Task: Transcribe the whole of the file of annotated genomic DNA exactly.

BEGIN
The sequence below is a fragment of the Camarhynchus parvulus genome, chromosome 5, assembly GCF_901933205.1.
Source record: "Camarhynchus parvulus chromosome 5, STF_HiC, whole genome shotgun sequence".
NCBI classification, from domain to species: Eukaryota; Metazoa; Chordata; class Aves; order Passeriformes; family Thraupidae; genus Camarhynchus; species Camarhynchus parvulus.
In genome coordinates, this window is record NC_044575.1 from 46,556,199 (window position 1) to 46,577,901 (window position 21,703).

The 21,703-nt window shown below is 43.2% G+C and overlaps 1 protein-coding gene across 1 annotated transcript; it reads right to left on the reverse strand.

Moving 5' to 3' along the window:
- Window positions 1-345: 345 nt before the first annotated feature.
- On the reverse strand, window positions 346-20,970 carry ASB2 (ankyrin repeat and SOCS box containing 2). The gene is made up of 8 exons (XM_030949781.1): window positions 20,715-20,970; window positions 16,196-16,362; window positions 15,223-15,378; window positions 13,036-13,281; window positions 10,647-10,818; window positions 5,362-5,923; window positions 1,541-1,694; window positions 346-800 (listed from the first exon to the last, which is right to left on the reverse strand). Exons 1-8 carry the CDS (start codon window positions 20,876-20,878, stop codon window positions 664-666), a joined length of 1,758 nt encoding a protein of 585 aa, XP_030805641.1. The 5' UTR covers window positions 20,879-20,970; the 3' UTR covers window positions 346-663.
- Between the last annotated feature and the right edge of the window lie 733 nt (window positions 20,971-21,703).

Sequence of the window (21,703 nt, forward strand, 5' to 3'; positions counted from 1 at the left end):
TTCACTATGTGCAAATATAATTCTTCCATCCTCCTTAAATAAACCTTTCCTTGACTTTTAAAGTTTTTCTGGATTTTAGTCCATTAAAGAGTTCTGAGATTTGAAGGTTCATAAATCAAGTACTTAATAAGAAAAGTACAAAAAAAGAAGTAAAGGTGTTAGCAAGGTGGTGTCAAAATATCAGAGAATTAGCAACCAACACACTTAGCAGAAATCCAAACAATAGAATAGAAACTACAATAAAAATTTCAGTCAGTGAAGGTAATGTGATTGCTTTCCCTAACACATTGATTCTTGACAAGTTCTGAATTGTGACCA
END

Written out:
The sequence below is a fragment of the Camarhynchus parvulus genome, chromosome 5, assembly GCF_901933205.1.
Source record: "Camarhynchus parvulus chromosome 5, STF_HiC, whole genome shotgun sequence".
NCBI classification, from domain to species: Eukaryota; Metazoa; Chordata; class Aves; order Passeriformes; family Thraupidae; genus Camarhynchus; species Camarhynchus parvulus.
In genome coordinates, this window is record NC_044575.1 from 46,556,199 (window position 1) to 46,577,901 (window position 21,703).

The 21,703-nt window shown below is 43.2% G+C and overlaps 1 protein-coding gene across 1 annotated transcript; it reads right to left on the reverse strand.

Moving 5' to 3' along the window:
- Window positions 1-345: 345 nt before the first annotated feature.
- On the reverse strand, window positions 346-20,970 carry ASB2 (ankyrin repeat and SOCS box containing 2). The gene is made up of 8 exons (XM_030949781.1): window positions 20,715-20,970; window positions 16,196-16,362; window positions 15,223-15,378; window positions 13,036-13,281; window positions 10,647-10,818; window positions 5,362-5,923; window positions 1,541-1,694; window positions 346-800 (listed from the first exon to the last, which is right to left on the reverse strand). Exons 1-8 carry the CDS (start codon window positions 20,876-20,878, stop codon window positions 664-666), a joined length of 1,758 nt encoding a protein of 585 aa, XP_030805641.1. The 5' UTR covers window positions 20,879-20,970; the 3' UTR covers window positions 346-663.
- Between the last annotated feature and the right edge of the window lie 733 nt (window positions 20,971-21,703).

Sequence of the window (21,703 nt, forward strand, 5' to 3'; positions counted from 1 at the left end):
TTCACTATGTGCAAATATAATTCTTCCATCCTCCTTAAATAAACCTTTCCTTGACTTTTAAAGTTTTTCTGGATTTTAGTCCATTAAAGAGTTCTGAGATTTGAAGGTTCATAAATCAAGTACTTAATAAGAAAAGTACAAAAAAAGAAGTAAAGGTGTTAGCAAGGTGGTGTCAAAATATCAGAGAATTAGCAACCAACACACTTAGCAGAAATCCAAACAATAGAATAGAAACTACAATAAAAATTTCAGTCAGTGAAGGTAATGTGATTGCTTTCCCTAACACATTGATTCTTGACAAGTTCTGAATTGTGACCA